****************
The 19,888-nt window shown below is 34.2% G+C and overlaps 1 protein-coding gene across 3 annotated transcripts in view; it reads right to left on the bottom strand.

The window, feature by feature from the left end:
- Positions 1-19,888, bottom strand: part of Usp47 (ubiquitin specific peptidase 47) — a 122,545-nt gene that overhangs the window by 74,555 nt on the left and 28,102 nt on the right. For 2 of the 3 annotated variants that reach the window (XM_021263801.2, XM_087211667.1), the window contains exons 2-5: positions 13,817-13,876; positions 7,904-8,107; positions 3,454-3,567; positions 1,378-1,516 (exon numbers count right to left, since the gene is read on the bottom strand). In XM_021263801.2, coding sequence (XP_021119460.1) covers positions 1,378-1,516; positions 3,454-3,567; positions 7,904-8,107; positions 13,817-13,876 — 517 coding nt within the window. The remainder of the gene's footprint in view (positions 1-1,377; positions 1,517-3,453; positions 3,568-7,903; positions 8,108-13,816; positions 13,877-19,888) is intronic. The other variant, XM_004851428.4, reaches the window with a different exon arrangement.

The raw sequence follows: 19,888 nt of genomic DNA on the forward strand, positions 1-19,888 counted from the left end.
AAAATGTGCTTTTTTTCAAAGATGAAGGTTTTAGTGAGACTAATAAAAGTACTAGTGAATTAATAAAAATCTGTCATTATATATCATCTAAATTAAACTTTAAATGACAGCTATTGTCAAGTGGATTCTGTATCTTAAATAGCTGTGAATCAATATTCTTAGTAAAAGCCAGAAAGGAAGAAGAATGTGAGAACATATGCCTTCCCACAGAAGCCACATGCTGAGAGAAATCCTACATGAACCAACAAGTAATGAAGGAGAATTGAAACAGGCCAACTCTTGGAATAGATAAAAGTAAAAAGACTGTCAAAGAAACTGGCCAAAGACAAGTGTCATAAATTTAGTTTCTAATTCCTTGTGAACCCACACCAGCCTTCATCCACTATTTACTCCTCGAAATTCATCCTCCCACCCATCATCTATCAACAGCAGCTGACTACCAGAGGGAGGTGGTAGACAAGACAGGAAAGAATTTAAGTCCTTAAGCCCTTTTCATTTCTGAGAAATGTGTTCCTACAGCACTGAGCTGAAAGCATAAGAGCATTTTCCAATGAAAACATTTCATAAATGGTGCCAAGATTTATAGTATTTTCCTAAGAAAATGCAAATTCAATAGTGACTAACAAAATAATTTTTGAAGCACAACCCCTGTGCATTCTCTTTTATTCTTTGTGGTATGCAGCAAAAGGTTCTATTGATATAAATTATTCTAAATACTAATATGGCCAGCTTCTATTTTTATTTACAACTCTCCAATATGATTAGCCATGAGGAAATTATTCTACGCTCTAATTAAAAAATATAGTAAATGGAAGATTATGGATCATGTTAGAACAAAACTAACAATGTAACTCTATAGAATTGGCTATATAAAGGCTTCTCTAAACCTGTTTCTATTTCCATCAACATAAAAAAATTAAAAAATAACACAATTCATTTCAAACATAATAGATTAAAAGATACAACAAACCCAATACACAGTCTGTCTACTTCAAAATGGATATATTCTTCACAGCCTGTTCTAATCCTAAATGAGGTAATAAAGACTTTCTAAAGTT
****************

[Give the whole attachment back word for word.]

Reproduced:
The 19,888-nt window shown below is 34.2% G+C and overlaps 1 protein-coding gene across 3 annotated transcripts in view; it reads right to left on the bottom strand.

The window, feature by feature from the left end:
- Positions 1-19,888, bottom strand: part of Usp47 (ubiquitin specific peptidase 47) — a 122,545-nt gene that overhangs the window by 74,555 nt on the left and 28,102 nt on the right. For 2 of the 3 annotated variants that reach the window (XM_021263801.2, XM_087211667.1), the window contains exons 2-5: positions 13,817-13,876; positions 7,904-8,107; positions 3,454-3,567; positions 1,378-1,516 (exon numbers count right to left, since the gene is read on the bottom strand). In XM_021263801.2, coding sequence (XP_021119460.1) covers positions 1,378-1,516; positions 3,454-3,567; positions 7,904-8,107; positions 13,817-13,876 — 517 coding nt within the window. The remainder of the gene's footprint in view (positions 1-1,377; positions 1,517-3,453; positions 3,568-7,903; positions 8,108-13,816; positions 13,877-19,888) is intronic. The other variant, XM_004851428.4, reaches the window with a different exon arrangement.

The raw sequence follows: 19,888 nt of genomic DNA on the forward strand, positions 1-19,888 counted from the left end.
AAAATGTGCTTTTTTTCAAAGATGAAGGTTTTAGTGAGACTAATAAAAGTACTAGTGAATTAATAAAAATCTGTCATTATATATCATCTAAATTAAACTTTAAATGACAGCTATTGTCAAGTGGATTCTGTATCTTAAATAGCTGTGAATCAATATTCTTAGTAAAAGCCAGAAAGGAAGAAGAATGTGAGAACATATGCCTTCCCACAGAAGCCACATGCTGAGAGAAATCCTACATGAACCAACAAGTAATGAAGGAGAATTGAAACAGGCCAACTCTTGGAATAGATAAAAGTAAAAAGACTGTCAAAGAAACTGGCCAAAGACAAGTGTCATAAATTTAGTTTCTAATTCCTTGTGAACCCACACCAGCCTTCATCCACTATTTACTCCTCGAAATTCATCCTCCCACCCATCATCTATCAACAGCAGCTGACTACCAGAGGGAGGTGGTAGACAAGACAGGAAAGAATTTAAGTCCTTAAGCCCTTTTCATTTCTGAGAAATGTGTTCCTACAGCACTGAGCTGAAAGCATAAGAGCATTTTCCAATGAAAACATTTCATAAATGGTGCCAAGATTTATAGTATTTTCCTAAGAAAATGCAAATTCAATAGTGACTAACAAAATAATTTTTGAAGCACAACCCCTGTGCATTCTCTTTTATTCTTTGTGGTATGCAGCAAAAGGTTCTATTGATATAAATTATTCTAAATACTAATATGGCCAGCTTCTATTTTTATTTACAACTCTCCAATATGATTAGCCATGAGGAAATTATTCTACGCTCTAATTAAAAAATATAGTAAATGGAAGATTATGGATCATGTTAGAACAAAACTAACAATGTAACTCTATAGAATTGGCTATATAAAGGCTTCTCTAAACCTGTTTCTATTTCCATCAACATAAAAAAATTAAAAAATAACACAATTCATTTCAAACATAATAGATTAAAAGATACAACAAACCCAATACACAGTCTGTCTACTTCAAAATGGATATATTCTTCACAGCCTGTTCTAATCCTAAATGAGGTAATAAAGACTTTCTAAAGTT